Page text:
'It's Out Of The Way, Quiet'

December 13, 1992|By John Camejo

Ok, I confess, I'm a city slicker at heart, a transplanted New Yorker, no less, prowling Harford County for the sake of art.

Whenever I can, I get in the car and explore, fascinated by all the trees, the open space, the rolling fields. For a New York boy, after all, this is the country. To others, perhaps it's just the suburbs. To me, it's Shangri-La.

My most recent journey led to the 60-acre farm of Winfeld Archer, a lifetime Harford County man I happened upon while driving aimlessly past Wheel Road through Sommerville Road.

There he sat on his tractor, leaning down to pick up his daily mail.

The transplanted New Yorker, never having seen anything like it, did a double take, then reached for his camera.

For this image must be preserved to be drawn later.

Then I chatted with the 60-year-old retiree who works alone on the farm, where he grows grain and raises beef cattle.

We sat not far away from the heart of Bel Air, but centuries removed from suburban life, in a lush green valley surrounded by woods, prime real estate, to be sure.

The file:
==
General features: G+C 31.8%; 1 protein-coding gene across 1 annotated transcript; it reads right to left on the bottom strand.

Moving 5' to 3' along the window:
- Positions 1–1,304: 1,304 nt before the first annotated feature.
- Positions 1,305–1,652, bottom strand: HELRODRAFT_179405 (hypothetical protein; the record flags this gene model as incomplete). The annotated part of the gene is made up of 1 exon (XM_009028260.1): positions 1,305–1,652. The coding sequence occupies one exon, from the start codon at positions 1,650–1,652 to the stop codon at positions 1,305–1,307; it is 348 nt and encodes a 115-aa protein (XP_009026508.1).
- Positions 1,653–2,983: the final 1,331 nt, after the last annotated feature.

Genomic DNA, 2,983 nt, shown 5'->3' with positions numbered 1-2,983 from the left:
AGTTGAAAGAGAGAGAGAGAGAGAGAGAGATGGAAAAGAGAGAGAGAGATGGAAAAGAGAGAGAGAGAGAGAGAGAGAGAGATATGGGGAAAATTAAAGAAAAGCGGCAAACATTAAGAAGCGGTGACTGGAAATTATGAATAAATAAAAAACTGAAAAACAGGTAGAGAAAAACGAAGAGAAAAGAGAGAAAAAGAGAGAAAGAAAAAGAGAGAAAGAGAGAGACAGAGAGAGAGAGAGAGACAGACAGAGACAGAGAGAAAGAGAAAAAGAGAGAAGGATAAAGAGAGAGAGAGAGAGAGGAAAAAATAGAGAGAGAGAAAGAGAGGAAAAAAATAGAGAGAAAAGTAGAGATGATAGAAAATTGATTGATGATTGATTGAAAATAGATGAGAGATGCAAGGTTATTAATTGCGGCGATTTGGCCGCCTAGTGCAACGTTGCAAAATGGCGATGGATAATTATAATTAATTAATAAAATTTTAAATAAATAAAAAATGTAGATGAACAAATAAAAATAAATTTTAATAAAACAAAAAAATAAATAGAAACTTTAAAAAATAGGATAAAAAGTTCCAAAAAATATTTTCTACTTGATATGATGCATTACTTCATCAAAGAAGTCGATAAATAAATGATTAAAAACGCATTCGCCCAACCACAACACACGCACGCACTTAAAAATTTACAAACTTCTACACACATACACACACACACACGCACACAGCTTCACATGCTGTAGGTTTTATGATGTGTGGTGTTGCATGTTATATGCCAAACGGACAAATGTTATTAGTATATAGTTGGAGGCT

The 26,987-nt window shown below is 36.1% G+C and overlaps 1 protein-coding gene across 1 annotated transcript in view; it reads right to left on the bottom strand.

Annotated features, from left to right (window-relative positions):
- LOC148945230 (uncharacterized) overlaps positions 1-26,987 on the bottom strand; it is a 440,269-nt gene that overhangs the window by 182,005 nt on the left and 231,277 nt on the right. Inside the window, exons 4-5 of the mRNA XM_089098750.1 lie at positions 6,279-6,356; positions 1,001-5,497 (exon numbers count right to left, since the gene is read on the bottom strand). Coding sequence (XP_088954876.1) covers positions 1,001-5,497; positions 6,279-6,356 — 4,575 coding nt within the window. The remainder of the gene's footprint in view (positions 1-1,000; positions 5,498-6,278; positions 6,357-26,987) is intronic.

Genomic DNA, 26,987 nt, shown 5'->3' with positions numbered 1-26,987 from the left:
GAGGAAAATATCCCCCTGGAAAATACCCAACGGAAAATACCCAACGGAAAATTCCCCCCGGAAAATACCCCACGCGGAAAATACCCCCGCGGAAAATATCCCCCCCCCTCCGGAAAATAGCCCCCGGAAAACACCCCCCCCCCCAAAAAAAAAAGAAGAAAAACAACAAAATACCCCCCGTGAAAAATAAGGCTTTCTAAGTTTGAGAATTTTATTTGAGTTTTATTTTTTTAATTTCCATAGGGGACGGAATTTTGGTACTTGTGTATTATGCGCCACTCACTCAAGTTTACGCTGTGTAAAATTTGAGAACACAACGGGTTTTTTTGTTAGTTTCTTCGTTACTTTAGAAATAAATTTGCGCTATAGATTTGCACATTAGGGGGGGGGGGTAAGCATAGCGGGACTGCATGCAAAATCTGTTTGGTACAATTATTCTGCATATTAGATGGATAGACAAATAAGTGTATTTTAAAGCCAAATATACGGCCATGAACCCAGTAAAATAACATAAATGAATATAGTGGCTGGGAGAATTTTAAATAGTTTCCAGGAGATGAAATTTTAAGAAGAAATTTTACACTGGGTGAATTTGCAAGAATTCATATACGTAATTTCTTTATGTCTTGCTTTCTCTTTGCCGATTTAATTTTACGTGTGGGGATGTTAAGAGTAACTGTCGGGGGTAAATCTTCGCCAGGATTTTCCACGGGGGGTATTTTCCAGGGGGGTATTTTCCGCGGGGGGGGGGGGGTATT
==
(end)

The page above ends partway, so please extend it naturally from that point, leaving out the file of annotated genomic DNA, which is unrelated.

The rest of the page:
You could almost picture developers at the edge of the land, eyeing it enviously. But they'll find no deal here, not from Winfeld Archer.

"I've lived here all my life. We have managed to hold onto the land while everyone around us has sold their property," he says. "This is home, and we are not about to sell it.

"We are surrounded by town houses and new roads. We are fortunate to be in this location. It's out of the way and quiet."

He gets some uninvited weekend visitors who plow into his cornfield when they try to make a sharp turn too fast. Sometimes, he finds the tire ruts and beer bottles revelers leave behind.

"This doesn't happen all the time, but when it does, it reminds you how things have changed in the county," he says. "This never happened in the past. I guess that civilization is closing in on us."

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